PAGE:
by Myrna Velasco – December 31, 2015
from Manila Bulletin
Rome, Italy – With collapsing oil prices, unsettled pricing dynamics and the uncertainties in regulatory frameworks and policies that could push it in the energy mix, the gas industry’s goal of reaching “golden age” remains a precarious proposition.
These have been the common thread of discussions in the recently concluded 16th World LNG Summit, wherein the global players of the industry fleshed out what could have been a challenging – yet still promising future for the growing liquefied natural gas (LNG) industry.
Amid the hurdles though, players in the sector reckon that the technology must take its place in the energy fuel’s totem pole – given the distinct advantages it could provide in the chain – not only in bringing down the sector’s carbon emissions but more importantly the synergy it could provide to an electricity system’s need for mid-merit capacity as well as the complement it could have to the intermittency of renewables.
And with improved technologies, gas is now similarly positioned as fuel option to off-grid areas via “break bulk” technology and services deployment from LNG terminals – or what the industry would refer to as “small is beautiful’ paradigm.
In terms of infrastructure development though, the prescription of many would be floating storage and regasification units (FSRUs) as they are seen easier to install and would also entail lower project costs.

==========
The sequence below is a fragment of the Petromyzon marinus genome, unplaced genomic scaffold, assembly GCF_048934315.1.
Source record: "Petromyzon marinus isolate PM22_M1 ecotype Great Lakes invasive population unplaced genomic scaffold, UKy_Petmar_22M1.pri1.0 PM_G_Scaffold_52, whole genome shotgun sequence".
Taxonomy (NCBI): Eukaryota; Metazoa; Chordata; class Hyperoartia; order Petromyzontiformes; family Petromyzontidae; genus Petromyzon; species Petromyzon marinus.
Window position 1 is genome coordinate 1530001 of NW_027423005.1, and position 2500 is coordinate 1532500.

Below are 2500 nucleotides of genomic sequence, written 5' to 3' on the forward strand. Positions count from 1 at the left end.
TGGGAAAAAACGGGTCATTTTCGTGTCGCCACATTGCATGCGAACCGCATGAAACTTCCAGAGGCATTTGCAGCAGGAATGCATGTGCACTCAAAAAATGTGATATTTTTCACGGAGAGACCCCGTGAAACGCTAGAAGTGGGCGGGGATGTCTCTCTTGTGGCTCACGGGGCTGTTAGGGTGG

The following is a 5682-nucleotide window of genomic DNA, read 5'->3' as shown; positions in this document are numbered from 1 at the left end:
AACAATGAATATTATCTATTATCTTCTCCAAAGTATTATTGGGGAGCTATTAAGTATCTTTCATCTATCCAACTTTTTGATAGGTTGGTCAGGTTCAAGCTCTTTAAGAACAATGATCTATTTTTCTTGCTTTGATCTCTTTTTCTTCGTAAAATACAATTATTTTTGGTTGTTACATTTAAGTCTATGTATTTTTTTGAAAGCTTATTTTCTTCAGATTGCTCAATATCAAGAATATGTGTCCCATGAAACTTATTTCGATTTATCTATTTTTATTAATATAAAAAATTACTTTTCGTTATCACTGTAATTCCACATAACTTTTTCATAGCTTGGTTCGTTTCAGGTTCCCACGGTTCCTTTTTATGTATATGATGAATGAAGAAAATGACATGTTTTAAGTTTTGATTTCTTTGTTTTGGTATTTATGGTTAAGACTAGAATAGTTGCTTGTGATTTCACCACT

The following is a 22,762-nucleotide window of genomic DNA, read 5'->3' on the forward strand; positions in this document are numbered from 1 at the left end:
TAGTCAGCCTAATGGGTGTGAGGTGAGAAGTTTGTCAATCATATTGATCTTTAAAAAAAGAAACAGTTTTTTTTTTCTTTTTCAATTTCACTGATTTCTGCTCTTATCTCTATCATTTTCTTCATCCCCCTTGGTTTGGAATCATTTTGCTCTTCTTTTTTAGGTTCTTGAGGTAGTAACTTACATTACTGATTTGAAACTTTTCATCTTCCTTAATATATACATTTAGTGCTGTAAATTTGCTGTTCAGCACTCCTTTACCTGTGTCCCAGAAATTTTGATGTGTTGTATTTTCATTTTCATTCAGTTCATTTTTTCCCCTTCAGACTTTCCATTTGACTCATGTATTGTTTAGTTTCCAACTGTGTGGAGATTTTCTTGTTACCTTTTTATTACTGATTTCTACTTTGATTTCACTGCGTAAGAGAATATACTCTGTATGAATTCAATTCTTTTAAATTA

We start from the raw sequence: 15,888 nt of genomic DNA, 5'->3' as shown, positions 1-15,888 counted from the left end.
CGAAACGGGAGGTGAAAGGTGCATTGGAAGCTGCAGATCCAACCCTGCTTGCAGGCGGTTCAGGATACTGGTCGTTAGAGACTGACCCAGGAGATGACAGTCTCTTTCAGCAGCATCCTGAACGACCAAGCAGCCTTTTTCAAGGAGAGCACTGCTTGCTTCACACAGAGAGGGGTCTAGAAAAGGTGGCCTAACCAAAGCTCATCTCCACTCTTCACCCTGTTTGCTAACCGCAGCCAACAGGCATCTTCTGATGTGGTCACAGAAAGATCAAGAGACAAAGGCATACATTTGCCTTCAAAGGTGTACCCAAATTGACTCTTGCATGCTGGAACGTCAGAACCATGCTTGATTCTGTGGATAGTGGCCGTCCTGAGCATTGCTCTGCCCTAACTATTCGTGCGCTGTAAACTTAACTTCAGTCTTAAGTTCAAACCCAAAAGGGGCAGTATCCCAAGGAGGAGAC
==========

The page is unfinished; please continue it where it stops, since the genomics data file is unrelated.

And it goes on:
According to Fred Jones, founder of American firm Delfin LNG, FSRU facilities could be built shorter by 12 to 18 months compared to a greenfield onshore LNG terminal; and they could also be implemented half the cost with less community impact.
LNG hubs are similarly anticipated to be the fixture in regional markets to stimulate gas supply security in specific domains.
To get to these development landscapes though, the challenges have been massive for the gas sector – which is into shifting era from conventionals to shale-gas underpinned expanding LNG industry.
LOW OIL PRICES: MAJOR CHALLENGE
“The largest single change in the LNG market in 2015 had been the oil prices,” Meg Gentle, president of US firm Cheniere has noted.
With the cost of global oil hitting rock bottom at some point from the last quarter of 2014 and the first months of 2015, implementation of some LNG projects backpedaled and the planned shift to gas of the transport sector of some countries had also been thrown into the backseat.
Industry analysts are still currently projecting mega-glut in oil supply that could then continually pull down prices for a longer duration – a dilemma that the LNG players have to contend with and must navigate for corresponding solutions.
Didik Sasongko Widi, vice president for LNG of Indonesian firm PT Pertamina has stressed that “gas demand growth is challenged by too low oil price,” with this dilemma posing significant risks to investors such as lower demand from switching primarily in fuel for vehicles; and profit squeeze to some players.
From such initial price shocks though, the industry seem to be getting its way better moving forward. Ms Gentle has indicated “there would be unprecedented opportunity for the LNG market to grow in 2016,” while stressing that the industry has also been getting more resilient to market challenges.
What LNG markets observed in the past months were increased spot cargo transactions, relaxation in destination restrictions and diversification of pricing.